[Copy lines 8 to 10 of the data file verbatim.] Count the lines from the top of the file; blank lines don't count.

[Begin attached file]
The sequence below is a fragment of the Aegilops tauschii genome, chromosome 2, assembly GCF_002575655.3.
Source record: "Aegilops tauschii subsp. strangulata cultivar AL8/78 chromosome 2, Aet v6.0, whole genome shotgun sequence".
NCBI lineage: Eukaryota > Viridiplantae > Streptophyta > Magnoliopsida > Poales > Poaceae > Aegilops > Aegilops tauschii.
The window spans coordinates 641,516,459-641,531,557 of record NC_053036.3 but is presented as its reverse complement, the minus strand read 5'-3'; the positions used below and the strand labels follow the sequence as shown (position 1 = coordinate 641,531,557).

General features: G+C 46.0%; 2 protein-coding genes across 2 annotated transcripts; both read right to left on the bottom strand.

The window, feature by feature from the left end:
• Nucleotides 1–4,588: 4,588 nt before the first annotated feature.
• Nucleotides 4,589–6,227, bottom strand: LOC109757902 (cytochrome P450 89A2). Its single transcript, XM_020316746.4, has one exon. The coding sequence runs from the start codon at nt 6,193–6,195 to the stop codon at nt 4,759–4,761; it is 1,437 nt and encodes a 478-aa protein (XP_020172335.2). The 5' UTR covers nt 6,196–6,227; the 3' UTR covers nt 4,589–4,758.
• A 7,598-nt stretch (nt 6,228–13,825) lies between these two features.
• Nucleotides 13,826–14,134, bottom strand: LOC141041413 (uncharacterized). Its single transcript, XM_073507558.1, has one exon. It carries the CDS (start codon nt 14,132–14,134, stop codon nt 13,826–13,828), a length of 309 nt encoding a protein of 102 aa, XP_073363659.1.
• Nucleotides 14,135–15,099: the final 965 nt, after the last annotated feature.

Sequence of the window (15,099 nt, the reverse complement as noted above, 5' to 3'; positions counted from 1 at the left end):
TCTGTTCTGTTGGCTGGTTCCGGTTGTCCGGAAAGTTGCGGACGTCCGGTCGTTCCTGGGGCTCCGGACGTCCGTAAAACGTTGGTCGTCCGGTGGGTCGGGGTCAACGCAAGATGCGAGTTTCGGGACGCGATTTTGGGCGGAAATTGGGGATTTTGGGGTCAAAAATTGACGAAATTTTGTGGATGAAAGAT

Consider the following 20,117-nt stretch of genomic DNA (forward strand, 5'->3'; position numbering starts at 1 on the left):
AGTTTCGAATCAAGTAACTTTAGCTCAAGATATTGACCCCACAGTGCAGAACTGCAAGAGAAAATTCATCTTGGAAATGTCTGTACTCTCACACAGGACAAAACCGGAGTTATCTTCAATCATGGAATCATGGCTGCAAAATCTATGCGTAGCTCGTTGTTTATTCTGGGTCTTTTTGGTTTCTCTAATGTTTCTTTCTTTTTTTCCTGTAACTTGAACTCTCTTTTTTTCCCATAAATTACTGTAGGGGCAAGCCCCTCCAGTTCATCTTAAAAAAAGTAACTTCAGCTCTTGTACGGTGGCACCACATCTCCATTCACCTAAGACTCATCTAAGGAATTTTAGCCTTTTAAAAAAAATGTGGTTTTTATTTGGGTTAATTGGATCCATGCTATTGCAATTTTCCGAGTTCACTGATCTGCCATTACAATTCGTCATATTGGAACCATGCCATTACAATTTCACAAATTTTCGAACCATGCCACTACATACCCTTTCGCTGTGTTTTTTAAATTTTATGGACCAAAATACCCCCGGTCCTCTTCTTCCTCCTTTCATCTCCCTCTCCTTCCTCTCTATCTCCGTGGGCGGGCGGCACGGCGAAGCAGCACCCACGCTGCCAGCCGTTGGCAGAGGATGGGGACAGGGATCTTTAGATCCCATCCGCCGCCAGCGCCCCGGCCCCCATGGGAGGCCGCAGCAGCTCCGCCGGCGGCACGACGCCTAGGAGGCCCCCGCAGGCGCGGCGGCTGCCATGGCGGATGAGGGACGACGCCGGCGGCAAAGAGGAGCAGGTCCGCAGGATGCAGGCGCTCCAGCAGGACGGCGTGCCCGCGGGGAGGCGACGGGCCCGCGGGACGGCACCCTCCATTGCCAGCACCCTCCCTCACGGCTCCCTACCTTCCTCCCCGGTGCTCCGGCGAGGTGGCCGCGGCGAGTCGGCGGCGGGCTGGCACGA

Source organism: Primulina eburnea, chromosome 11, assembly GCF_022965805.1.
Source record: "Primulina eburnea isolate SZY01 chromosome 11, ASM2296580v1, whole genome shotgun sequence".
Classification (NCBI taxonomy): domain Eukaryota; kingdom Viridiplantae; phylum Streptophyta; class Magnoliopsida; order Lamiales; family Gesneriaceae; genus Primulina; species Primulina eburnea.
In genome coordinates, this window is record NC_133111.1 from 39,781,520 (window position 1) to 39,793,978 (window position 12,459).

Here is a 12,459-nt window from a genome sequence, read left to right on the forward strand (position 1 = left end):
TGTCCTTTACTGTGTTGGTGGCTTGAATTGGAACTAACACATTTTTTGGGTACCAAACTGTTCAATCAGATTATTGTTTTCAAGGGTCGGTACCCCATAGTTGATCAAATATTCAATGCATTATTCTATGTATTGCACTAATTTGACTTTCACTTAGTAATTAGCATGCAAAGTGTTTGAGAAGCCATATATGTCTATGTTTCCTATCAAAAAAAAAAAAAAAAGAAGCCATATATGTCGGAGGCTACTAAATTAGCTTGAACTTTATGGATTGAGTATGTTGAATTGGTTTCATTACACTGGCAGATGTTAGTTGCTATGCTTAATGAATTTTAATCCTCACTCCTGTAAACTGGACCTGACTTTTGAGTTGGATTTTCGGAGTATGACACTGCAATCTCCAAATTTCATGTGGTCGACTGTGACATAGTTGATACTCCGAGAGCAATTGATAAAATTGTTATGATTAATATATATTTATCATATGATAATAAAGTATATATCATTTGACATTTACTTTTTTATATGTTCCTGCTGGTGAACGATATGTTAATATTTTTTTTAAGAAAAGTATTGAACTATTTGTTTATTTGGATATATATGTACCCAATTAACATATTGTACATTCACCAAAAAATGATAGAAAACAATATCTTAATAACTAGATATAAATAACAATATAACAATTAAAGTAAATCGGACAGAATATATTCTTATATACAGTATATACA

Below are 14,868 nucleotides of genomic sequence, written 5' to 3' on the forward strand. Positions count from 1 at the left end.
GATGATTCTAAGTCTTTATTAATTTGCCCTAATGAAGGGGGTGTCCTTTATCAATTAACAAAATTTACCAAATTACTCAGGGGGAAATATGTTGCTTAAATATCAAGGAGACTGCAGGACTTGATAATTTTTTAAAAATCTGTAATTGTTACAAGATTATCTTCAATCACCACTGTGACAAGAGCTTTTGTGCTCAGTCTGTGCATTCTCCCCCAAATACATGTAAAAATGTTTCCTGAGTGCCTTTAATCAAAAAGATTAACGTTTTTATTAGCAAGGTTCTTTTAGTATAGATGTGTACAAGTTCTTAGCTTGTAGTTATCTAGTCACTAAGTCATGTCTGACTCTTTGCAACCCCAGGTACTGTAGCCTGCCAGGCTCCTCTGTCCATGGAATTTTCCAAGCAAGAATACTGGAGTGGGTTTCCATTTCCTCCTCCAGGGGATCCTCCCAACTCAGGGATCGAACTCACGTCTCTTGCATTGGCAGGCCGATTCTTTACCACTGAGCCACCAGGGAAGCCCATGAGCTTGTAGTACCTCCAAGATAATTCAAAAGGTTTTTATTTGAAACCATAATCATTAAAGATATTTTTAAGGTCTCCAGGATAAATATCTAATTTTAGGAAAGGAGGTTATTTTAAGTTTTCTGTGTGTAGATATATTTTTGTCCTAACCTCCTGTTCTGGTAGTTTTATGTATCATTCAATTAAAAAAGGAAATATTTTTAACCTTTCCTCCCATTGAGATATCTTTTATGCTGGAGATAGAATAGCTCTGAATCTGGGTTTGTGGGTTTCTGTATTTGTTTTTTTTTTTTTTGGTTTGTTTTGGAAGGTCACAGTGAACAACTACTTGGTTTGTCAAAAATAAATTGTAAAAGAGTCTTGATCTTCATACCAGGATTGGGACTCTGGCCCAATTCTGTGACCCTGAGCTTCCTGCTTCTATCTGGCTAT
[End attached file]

• Nucleotides 4,589–6,227, bottom strand: LOC109757902 (cytochrome P450 89A2). Its single transcript, XM_020316746.4, has one exon. The coding sequence runs from the start codon at nt 6,193–6,195 to the stop codon at nt 4,759–4,761; it is 1,437 nt and encodes a 478-aa protein (XP_020172335.2). The 5' UTR covers nt 6,196–6,227; the 3' UTR covers nt 4,589–4,758.
• A 7,598-nt stretch (nt 6,228–13,825) lies between these two features.
• Nucleotides 13,826–14,134, bottom strand: LOC141041413 (uncharacterized). Its single transcript, XM_073507558.1, has one exon. It carries the CDS (start codon nt 14,132–14,134, stop codon nt 13,826–13,828), a length of 309 nt encoding a protein of 102 aa, XP_073363659.1.